With the war against drugs in the United States, there have been reduced rates of the HIV transmission. It gets reflected through the reduced prisoners’ use of needles to inject hard drugs . The greatest and fastest spreader of HIV in the United States is the use of injections. It gets transmitted since there is a blood contact during the injections of these individuals. The war against drugs in the United States has made several progressive steps to limit the sharing of needles in prisons (Bush-Baskette, 2010). People campaigning against drug abuse have also provided more needles in prisons in the United States. The members of the criminal justice system who had been HIV positive before the war against drugs received intense attention as at the moment they had received their diagnoses. They have received counseling and have been encouraged to live positively.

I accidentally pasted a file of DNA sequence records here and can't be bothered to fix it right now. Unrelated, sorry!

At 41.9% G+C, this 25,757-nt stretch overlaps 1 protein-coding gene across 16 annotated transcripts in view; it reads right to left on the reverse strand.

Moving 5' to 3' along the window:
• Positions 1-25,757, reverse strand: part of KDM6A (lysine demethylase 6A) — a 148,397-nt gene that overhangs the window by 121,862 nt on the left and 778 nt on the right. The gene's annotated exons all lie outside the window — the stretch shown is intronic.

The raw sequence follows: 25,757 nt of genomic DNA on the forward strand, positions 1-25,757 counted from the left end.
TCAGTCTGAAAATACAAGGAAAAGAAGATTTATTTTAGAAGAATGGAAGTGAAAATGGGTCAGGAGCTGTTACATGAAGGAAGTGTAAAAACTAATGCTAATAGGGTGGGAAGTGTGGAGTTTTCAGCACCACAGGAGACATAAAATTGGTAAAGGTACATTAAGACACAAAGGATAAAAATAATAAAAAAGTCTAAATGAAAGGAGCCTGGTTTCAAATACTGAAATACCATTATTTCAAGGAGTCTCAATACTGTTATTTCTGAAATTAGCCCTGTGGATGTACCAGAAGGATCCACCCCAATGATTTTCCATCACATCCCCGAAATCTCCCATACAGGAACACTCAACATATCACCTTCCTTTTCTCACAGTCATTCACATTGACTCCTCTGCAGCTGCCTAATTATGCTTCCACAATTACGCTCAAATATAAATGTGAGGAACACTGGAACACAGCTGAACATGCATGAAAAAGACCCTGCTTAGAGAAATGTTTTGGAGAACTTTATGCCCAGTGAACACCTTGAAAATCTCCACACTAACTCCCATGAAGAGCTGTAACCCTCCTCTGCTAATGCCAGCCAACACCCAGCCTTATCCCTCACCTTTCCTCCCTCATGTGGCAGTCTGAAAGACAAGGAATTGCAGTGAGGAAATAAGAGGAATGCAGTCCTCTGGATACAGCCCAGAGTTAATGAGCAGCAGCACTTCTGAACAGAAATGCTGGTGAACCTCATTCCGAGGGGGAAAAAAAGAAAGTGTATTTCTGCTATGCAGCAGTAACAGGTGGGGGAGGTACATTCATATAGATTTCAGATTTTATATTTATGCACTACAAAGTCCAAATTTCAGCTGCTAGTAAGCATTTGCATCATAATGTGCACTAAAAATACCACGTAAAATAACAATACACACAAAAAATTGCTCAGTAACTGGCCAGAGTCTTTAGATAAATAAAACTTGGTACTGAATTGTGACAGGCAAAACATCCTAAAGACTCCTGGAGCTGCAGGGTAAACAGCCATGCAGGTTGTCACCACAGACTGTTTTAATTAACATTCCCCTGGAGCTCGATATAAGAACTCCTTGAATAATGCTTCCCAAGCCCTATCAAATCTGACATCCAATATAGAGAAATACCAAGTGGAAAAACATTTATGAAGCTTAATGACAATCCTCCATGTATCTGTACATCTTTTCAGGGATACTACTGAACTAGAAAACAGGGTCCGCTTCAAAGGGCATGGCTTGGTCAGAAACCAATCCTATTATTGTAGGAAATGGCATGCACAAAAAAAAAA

The HIV rate within the criminal justice system has also reduced due to the education that comes with the war on drugs. The war against the use of drugs in the United States comes with education for prison inmates. Prisoners get advised on how drug abuse has a direct impact on the increasing rate of HIV in prisons. They are informed that the rate of HIV must be affected by the impaired judgment, which comes with the use of drugs in prisons. The race to have drug free correction institutions in the United States has also led to the deployment of irresponsible workers in the criminal justice system who supply drugs to prison inmates. It has resulted in a reduced impact on the rates of the HIV infection since there are fewer instances of drug abuse in prisons. Therefore, the prison population is soberer and it results in a reduced rate of HIV in prisons. The sobriety of the prison population has enhanced an atmosphere in which prisoners are more alert about their HIV status. Therefore, the war against drugs in prisons should continue since it is functionally necessary and productive in fighting the rates of HIV infections in the United States correction institutions (Seiler, 2008).